Can You Die Cast Ferrous Metals - Ferrous Metals and Alloys Used in Die Casting | Diecasting-mould

With the development of die materials and casting technology, ferrous metal die casting has made rapid progress. Now, there are many ferrous metals that can be used to made casting parts. In this article, we’ll talk about the feasibility of ferrous casting and common ferrous metals and alloys used in die casting. 

Can You Die Cast Ferrous Metals?

Ferrous generally means “containing iron”, ferrous metals including steel and pig iron, as well as alloys of iron with other metals such as stainless steel. The common alloys used in die casting services are zinc, aluminum, magnesium, copper, lead, and tin, so most die castings are made with non-ferrous metals. Ferrous die casting is also possible, but less common. Because the melting point of ferrous metal is much higher than that of non-ferrous metal, the working conditions of die casting die and casting system are bad, which leads to the service life of die casting die become shorter. However, ferrous castings also have their advantages. Most of the ferrous metals and alloys have high durability, corrosion resistance, and they are less prone to damages when being cast. The ferrous metal casting parts usually can be used without machining or a little machining because of its precise size, smooth surface, and high yield.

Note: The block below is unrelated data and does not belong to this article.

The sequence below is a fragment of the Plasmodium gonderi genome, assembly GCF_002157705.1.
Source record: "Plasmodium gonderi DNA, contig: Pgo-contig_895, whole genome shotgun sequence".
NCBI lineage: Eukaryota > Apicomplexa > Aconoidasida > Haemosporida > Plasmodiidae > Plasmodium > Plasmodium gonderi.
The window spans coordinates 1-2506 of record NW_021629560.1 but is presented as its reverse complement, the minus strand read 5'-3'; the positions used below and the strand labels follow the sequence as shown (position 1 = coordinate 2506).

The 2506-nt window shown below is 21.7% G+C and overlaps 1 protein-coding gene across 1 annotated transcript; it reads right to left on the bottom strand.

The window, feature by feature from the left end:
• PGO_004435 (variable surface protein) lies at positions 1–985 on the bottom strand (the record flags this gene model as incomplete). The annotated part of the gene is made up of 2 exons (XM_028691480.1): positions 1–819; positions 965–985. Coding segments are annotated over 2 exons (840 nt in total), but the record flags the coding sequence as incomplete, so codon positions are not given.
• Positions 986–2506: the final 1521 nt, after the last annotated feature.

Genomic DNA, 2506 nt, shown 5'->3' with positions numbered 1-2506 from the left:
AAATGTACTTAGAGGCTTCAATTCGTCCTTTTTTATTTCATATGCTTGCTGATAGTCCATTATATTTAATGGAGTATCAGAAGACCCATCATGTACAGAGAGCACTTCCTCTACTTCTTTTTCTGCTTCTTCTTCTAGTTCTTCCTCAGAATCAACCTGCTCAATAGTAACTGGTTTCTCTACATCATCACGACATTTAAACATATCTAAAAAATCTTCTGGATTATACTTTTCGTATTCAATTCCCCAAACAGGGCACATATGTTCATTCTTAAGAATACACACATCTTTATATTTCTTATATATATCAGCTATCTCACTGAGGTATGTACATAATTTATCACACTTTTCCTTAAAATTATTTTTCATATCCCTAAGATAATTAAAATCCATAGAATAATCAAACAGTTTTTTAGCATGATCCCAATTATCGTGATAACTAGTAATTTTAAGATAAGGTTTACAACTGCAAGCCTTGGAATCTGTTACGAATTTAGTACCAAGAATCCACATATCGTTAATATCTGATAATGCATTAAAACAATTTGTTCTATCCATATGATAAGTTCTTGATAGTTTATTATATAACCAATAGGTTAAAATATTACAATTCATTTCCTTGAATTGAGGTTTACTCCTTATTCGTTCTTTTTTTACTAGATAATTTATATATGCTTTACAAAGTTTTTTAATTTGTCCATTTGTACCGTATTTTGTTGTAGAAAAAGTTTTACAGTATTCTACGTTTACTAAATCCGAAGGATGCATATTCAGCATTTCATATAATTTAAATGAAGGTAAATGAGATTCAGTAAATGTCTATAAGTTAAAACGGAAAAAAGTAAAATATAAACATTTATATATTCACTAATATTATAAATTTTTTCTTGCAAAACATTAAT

What Ferrous Metals and Alloys Used in Die Casting?

Cast iron a type of alloy suitable for die casting with its relatively low melting point, good fluidity, and good castability. it is a group of iron-carbon alloys with a carbon content of more than 2%. At present, the alloys that can be cast including gray cast iron, malleable cast iron, ductile iron, carbon steel, stainless steel, and alloy steel. 

1. Gray iron

Gray cast iron, or gray iron, is a kind of iron found in castings, it has a graphitic microstructure and distinct grey color due to the presence of graphite inside. Gray iron is known for its color and appearance caused by graphite fractures in the material. When it comes to its composition, the typical chemical composition to obtain a graphitic microstructure is 2.5 to 4.0% carbon and 1 to 3% silicon by weight. Silicon is a graphite stabilizing element in gray cast iron. Graphite may occupy 6 to 10% of the volume of grey iron. Gray iron is also the most common cast iron and the most widely used cast material based on weight. Gray iron has a relatively low cost and good machinability. 

2. Ductile iron

Ductile iron, also known as ductile cast iron, nodular cast iron, spheroidal graphite iron, spheroidal graphite cast iron, and SG iron, is a type of cast iron contains about 94% iron, 3.2-3.6% carbon, 2.2-2.8% silicon, 0.1-0.2% manganese, 0.03-0.04% magnesium, 0.005-0.04% phosphorus,  0.005-0.02% Sulfur and up to 0.4% copper. Ductile iron is known for its impact and fatigue resistance, elongation, and wear resistance due to its spherical graphite structures. Ductile iron is named because the graphite in ductile cast iron looks like little spheres or nodules. Ductile iron castings have become one of the most popular types of iron casting and ferrous casting. Ductile iron castings are very strong compared to regular cast iron (gray iron), while ductile iron is harder to work with than regular gray cast iron.